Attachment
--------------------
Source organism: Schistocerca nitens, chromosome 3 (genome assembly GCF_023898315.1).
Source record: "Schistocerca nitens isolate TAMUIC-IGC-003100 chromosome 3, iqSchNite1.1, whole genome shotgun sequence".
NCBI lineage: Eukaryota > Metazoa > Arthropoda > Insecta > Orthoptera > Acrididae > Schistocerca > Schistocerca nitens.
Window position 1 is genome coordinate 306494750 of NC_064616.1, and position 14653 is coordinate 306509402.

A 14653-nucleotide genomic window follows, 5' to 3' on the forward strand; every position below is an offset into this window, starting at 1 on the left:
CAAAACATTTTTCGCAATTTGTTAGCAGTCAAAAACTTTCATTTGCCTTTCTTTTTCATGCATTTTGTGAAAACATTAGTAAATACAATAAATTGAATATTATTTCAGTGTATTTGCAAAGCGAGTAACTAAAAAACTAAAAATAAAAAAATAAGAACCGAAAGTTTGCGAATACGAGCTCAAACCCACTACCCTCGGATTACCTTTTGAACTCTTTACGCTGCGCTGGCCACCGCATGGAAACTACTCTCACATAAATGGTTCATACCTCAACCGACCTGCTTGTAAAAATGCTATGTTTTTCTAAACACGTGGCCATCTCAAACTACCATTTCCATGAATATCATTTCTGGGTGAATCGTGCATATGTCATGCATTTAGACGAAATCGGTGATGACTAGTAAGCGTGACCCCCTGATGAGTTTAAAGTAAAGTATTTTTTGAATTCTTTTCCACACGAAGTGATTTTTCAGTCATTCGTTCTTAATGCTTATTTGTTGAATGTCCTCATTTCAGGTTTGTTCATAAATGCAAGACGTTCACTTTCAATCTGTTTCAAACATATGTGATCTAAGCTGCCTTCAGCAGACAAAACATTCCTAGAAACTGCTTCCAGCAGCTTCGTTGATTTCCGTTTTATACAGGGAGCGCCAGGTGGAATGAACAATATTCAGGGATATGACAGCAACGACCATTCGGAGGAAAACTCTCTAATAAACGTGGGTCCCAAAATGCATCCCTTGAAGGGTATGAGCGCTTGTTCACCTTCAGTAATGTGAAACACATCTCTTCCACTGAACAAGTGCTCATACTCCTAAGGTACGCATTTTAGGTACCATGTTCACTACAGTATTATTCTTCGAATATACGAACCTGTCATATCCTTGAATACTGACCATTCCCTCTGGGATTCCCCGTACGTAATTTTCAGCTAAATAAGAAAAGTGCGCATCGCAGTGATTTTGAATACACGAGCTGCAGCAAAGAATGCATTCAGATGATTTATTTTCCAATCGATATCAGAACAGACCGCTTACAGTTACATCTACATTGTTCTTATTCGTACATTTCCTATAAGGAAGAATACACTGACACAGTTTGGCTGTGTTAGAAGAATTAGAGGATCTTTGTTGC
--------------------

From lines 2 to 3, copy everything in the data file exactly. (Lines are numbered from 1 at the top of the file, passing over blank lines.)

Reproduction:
Source record: "Schistocerca nitens isolate TAMUIC-IGC-003100 chromosome 3, iqSchNite1.1, whole genome shotgun sequence".
NCBI lineage: Eukaryota > Metazoa > Arthropoda > Insecta > Orthoptera > Acrididae > Schistocerca > Schistocerca nitens.